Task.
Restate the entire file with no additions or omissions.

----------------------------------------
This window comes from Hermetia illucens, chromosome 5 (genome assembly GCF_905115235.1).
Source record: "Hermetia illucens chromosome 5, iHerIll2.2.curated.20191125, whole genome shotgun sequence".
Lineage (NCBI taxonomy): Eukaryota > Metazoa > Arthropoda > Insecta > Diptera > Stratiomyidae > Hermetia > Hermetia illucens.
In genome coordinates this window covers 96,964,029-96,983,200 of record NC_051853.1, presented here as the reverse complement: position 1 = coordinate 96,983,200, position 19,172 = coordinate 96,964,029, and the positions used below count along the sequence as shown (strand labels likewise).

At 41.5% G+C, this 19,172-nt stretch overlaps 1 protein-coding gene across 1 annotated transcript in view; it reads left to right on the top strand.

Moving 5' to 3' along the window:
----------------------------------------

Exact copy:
This window comes from Hermetia illucens, chromosome 5 (genome assembly GCF_905115235.1).
Source record: "Hermetia illucens chromosome 5, iHerIll2.2.curated.20191125, whole genome shotgun sequence".
Lineage (NCBI taxonomy): Eukaryota > Metazoa > Arthropoda > Insecta > Diptera > Stratiomyidae > Hermetia > Hermetia illucens.
In genome coordinates this window covers 96,964,029-96,983,200 of record NC_051853.1, presented here as the reverse complement: position 1 = coordinate 96,983,200, position 19,172 = coordinate 96,964,029, and the positions used below count along the sequence as shown (strand labels likewise).

At 41.5% G+C, this 19,172-nt stretch overlaps 1 protein-coding gene across 1 annotated transcript in view; it reads left to right on the top strand.

Moving 5' to 3' along the window: